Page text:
Since 2000, Stanford has expanded dramatically. In February 2012, Stanford announced the conclusion of the Stanford Challenge. In a period of five years, Stanford raised $6.2 billion dollars, exceeding its initial goal by $2 billion, making it the most successful university fundraising campaign in history. The funds will go towards 103 new endowed faculty appointments, 360 graduate student research fellowships, scholarships and financial aid, and the construction or renovation of 38 campus buildings. It enabled the construction of the world's largest facility dedicated exclusively to stem cell research, an entirely new campus for the business school, added dramatically to the law school, a brand-new engineering quad, created a new art and art history building, an on-campus concert hall, a new art museum, and a planned expansion of the medical school, among others. In 2012, Stanford opened the Stanford Center at Peking University, a just-under 400,000-square-foot, three-story research center at the heart of Peking University, consistently ranked as the best university in China. The ceremony featured remarks by U.S. Ambassador to China Gary Locke, Stanford President John Hennessy, and Peking University Party Chief Zhu Shanlu. Stanford became the first U.S. university to have its own building on a major Chinese University campus.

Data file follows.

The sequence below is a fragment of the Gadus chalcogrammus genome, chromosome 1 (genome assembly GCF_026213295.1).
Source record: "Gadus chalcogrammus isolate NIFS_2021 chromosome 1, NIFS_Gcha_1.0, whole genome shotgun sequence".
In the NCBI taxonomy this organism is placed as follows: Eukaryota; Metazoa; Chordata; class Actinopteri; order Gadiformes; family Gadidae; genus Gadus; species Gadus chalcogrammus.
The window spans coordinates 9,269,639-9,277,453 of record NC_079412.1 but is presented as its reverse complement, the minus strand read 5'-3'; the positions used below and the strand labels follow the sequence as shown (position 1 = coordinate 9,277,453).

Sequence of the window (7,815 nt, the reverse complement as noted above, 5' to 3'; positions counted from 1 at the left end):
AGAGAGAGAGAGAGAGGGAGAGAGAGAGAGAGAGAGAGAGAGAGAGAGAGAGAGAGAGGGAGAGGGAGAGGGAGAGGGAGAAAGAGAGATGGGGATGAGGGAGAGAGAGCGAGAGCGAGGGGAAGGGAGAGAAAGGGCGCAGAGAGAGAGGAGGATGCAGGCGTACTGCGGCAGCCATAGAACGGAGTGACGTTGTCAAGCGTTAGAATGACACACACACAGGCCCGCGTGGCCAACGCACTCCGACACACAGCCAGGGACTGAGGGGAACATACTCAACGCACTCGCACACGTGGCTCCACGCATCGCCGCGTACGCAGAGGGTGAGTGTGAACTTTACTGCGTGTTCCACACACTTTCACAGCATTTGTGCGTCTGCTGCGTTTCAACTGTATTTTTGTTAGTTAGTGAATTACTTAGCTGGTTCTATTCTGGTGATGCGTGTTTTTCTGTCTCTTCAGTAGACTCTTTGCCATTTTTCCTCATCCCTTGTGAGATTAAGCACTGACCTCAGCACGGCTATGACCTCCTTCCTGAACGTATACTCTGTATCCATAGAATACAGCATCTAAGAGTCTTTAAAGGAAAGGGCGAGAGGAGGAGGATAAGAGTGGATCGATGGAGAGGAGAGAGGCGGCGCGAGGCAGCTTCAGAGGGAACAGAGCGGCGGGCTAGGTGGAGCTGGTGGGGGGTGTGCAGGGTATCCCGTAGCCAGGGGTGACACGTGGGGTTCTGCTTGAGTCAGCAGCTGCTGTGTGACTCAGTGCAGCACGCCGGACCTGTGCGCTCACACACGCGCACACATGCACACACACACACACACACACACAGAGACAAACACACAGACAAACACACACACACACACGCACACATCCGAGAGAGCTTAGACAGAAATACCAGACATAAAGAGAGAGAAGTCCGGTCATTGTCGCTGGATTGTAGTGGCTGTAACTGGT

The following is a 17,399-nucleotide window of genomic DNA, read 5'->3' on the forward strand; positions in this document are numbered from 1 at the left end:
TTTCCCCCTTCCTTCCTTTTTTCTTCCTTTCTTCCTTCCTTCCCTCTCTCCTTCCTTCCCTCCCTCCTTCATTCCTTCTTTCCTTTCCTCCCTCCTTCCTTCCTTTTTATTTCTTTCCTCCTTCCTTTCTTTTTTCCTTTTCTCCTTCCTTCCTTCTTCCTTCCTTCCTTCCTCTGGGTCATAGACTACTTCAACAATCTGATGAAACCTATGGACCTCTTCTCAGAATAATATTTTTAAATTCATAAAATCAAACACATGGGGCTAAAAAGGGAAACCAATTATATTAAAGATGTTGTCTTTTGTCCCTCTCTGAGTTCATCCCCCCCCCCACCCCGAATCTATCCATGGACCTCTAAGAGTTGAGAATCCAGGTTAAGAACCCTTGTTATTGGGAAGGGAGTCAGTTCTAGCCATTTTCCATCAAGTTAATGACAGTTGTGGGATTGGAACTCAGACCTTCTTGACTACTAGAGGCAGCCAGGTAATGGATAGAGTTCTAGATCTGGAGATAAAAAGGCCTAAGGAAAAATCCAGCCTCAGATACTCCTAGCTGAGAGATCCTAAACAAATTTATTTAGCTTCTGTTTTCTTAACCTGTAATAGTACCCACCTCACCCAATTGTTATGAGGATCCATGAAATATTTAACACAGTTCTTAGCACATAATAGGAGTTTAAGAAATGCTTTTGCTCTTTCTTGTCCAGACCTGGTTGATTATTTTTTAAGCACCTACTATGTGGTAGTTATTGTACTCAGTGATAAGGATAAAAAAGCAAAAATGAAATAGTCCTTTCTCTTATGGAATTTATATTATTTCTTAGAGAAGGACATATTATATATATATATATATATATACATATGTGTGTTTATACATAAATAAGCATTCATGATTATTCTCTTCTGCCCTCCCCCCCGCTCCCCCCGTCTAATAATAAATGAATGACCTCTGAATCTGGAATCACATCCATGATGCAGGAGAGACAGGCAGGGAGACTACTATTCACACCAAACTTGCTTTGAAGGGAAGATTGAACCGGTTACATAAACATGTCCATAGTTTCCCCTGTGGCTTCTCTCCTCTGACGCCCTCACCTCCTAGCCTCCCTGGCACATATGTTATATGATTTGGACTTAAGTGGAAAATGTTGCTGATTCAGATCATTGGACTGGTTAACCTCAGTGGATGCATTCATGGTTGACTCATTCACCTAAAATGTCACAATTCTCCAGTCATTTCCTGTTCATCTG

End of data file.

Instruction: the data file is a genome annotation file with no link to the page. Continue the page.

Other Stanford programs underwent notable expansion as well, such as the Stanford in Washington Program's creation of the Stanford in Washington Art Gallery in Woodley Park, Washington, D.C., and the Stanford in Florence program's move to Palazzo Capponi, a 15th-century Renaissance palace. The university completed the James H. Clark Center for interdisciplinary research in engineering and medicine in 2003, named for benefactor, co-founder of Netscape, Silicon Graphics and WebMD, and former professor of electrical engineering James H. Clark.
In 2011, Stanford created the first PhD program in Stem Cell Science in the United States. The program will be housed at Stanford Medical School.
Undergraduate admission selectivity also increased, with the acceptance rate dropping from 13% for the class of 2004 to 6% for the class of 2016. Stanford's reputation, competitive admissions, and strong legacy of entrepreneurship have contributed to the East-West rivalry between Stanford and such institutions as Harvard University, Princeton University and Yale University.
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